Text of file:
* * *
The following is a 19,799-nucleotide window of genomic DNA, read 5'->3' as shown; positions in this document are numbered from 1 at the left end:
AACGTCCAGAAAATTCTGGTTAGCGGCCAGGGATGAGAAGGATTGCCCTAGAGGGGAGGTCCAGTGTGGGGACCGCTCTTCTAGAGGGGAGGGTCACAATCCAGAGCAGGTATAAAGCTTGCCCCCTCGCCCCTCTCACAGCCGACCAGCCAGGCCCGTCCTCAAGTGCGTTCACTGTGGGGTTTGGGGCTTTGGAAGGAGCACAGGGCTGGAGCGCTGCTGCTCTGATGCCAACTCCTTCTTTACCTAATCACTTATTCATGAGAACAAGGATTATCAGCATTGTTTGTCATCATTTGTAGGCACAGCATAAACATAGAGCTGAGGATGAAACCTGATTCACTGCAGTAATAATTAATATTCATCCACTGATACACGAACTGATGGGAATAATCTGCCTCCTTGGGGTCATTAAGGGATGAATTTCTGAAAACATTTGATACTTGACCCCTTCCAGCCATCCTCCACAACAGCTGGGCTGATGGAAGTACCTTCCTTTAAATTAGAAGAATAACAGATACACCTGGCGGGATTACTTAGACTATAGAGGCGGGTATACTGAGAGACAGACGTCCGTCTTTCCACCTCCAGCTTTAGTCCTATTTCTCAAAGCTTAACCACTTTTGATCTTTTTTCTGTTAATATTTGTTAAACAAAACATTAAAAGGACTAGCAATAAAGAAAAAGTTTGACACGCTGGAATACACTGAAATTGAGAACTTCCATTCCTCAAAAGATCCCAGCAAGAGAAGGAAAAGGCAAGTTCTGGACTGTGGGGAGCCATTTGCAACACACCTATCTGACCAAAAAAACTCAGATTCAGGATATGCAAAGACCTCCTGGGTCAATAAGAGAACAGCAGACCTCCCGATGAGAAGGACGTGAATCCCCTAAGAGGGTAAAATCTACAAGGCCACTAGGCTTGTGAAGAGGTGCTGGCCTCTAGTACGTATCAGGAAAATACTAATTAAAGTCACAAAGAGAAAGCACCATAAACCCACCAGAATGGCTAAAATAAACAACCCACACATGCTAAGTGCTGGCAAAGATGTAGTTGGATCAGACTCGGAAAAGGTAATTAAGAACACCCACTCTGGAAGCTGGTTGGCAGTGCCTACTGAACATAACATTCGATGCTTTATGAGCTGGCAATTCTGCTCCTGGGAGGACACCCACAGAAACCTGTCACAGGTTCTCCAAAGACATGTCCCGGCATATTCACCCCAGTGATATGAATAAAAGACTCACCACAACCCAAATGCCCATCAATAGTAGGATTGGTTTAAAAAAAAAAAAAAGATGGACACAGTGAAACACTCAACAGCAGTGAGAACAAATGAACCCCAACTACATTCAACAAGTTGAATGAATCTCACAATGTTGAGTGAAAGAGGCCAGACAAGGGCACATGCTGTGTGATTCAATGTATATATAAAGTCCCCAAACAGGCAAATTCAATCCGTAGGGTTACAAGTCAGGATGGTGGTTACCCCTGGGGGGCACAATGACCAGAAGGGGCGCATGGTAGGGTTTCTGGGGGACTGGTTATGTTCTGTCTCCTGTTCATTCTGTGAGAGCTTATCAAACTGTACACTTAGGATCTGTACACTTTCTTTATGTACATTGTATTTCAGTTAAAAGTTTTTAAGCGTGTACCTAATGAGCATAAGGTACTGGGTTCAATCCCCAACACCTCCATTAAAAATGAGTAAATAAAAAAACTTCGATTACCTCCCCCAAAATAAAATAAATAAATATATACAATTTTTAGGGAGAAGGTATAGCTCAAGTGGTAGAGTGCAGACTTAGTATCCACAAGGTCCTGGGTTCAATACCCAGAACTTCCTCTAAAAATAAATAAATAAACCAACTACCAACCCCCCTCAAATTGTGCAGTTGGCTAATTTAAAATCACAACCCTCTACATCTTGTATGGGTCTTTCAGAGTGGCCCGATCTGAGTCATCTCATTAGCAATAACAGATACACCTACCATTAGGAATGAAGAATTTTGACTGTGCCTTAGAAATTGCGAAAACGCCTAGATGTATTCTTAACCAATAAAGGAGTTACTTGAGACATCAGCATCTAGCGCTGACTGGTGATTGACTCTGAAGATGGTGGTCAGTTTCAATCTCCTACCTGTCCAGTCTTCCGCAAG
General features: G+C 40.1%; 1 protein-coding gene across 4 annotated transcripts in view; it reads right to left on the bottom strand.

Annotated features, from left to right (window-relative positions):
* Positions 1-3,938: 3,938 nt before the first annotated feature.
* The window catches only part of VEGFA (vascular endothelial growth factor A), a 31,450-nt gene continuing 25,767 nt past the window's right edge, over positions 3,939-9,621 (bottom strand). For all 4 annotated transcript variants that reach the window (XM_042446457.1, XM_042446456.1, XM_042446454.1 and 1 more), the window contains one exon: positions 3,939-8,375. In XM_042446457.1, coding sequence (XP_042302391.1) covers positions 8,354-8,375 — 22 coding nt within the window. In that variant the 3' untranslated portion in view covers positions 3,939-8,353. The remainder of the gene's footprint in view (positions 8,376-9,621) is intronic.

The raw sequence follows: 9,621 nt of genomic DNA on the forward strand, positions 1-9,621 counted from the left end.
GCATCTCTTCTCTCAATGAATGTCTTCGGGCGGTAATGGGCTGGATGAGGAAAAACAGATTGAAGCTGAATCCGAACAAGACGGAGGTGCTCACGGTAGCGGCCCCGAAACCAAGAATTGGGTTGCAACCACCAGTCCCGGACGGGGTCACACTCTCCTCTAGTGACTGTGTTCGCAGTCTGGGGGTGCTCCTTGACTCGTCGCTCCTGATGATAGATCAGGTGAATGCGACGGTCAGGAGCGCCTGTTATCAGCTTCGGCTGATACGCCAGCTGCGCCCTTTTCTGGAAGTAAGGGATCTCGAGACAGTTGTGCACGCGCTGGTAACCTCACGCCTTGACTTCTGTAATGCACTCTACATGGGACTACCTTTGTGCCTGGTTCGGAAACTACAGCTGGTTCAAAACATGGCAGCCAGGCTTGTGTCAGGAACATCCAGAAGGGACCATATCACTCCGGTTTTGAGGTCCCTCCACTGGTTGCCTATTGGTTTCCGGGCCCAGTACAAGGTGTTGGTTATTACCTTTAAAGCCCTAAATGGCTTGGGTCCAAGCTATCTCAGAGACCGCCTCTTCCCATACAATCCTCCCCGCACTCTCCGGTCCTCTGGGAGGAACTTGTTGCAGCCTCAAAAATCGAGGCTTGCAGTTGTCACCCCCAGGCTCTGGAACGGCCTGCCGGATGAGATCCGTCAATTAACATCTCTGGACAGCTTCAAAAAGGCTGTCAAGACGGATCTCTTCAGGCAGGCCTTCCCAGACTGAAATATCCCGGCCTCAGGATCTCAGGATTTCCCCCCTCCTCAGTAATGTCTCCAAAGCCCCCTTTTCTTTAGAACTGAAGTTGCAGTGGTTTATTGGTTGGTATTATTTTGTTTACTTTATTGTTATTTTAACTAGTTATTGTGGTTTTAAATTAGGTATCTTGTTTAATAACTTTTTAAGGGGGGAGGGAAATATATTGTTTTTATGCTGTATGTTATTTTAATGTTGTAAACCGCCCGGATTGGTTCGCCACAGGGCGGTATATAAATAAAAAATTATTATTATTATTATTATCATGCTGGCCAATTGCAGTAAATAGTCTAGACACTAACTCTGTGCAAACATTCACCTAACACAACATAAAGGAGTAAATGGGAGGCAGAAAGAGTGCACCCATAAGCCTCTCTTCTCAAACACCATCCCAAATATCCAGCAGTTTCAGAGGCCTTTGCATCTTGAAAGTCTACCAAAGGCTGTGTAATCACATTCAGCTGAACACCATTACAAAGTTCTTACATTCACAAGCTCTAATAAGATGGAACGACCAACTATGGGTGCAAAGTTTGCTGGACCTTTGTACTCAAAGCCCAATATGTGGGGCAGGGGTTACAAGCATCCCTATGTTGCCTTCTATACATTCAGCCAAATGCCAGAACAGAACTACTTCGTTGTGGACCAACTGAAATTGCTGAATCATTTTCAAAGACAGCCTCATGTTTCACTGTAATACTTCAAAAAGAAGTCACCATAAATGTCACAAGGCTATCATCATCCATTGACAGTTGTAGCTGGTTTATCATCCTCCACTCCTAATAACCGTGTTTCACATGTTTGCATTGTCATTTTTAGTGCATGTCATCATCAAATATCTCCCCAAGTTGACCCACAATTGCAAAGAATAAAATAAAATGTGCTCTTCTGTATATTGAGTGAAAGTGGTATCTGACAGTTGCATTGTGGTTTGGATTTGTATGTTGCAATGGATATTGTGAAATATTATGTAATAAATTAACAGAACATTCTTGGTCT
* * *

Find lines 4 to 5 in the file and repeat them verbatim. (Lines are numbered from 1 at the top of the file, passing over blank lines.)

Annotated features, from left to right (window-relative positions):
* Positions 1-3,938: 3,938 nt before the first annotated feature.